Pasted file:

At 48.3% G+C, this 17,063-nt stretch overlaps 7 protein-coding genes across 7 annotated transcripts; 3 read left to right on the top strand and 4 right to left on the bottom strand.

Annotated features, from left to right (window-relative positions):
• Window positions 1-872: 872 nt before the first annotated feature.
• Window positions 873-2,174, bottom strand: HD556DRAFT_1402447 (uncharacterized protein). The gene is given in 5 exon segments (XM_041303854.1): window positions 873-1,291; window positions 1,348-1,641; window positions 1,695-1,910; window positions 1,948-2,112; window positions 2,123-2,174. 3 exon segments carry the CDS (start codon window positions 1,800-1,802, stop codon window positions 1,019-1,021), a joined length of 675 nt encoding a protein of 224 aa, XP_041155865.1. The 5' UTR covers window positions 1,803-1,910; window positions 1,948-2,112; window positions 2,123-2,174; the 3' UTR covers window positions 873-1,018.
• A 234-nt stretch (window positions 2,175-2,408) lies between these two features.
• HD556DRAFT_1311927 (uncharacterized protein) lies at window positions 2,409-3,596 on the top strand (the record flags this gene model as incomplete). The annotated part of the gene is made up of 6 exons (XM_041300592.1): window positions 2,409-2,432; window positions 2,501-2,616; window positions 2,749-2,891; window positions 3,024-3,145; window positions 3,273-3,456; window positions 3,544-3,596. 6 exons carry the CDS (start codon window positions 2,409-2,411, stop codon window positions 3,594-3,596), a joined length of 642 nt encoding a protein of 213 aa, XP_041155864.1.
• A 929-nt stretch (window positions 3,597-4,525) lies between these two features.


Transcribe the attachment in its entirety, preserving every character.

At 48.3% G+C, this 17,063-nt stretch overlaps 7 protein-coding genes across 7 annotated transcripts; 3 read left to right on the top strand and 4 right to left on the bottom strand.

Annotated features, from left to right (window-relative positions):
• Window positions 1-872: 872 nt before the first annotated feature.
• Window positions 873-2,174, bottom strand: HD556DRAFT_1402447 (uncharacterized protein). The gene is given in 5 exon segments (XM_041303854.1): window positions 873-1,291; window positions 1,348-1,641; window positions 1,695-1,910; window positions 1,948-2,112; window positions 2,123-2,174. 3 exon segments carry the CDS (start codon window positions 1,800-1,802, stop codon window positions 1,019-1,021), a joined length of 675 nt encoding a protein of 224 aa, XP_041155865.1. The 5' UTR covers window positions 1,803-1,910; window positions 1,948-2,112; window positions 2,123-2,174; the 3' UTR covers window positions 873-1,018.
• A 234-nt stretch (window positions 2,175-2,408) lies between these two features.
• HD556DRAFT_1311927 (uncharacterized protein) lies at window positions 2,409-3,596 on the top strand (the record flags this gene model as incomplete). The annotated part of the gene is made up of 6 exons (XM_041300592.1): window positions 2,409-2,432; window positions 2,501-2,616; window positions 2,749-2,891; window positions 3,024-3,145; window positions 3,273-3,456; window positions 3,544-3,596. 6 exons carry the CDS (start codon window positions 2,409-2,411, stop codon window positions 3,594-3,596), a joined length of 642 nt encoding a protein of 213 aa, XP_041155864.1.
• A 929-nt stretch (window positions 3,597-4,525) lies between these two features.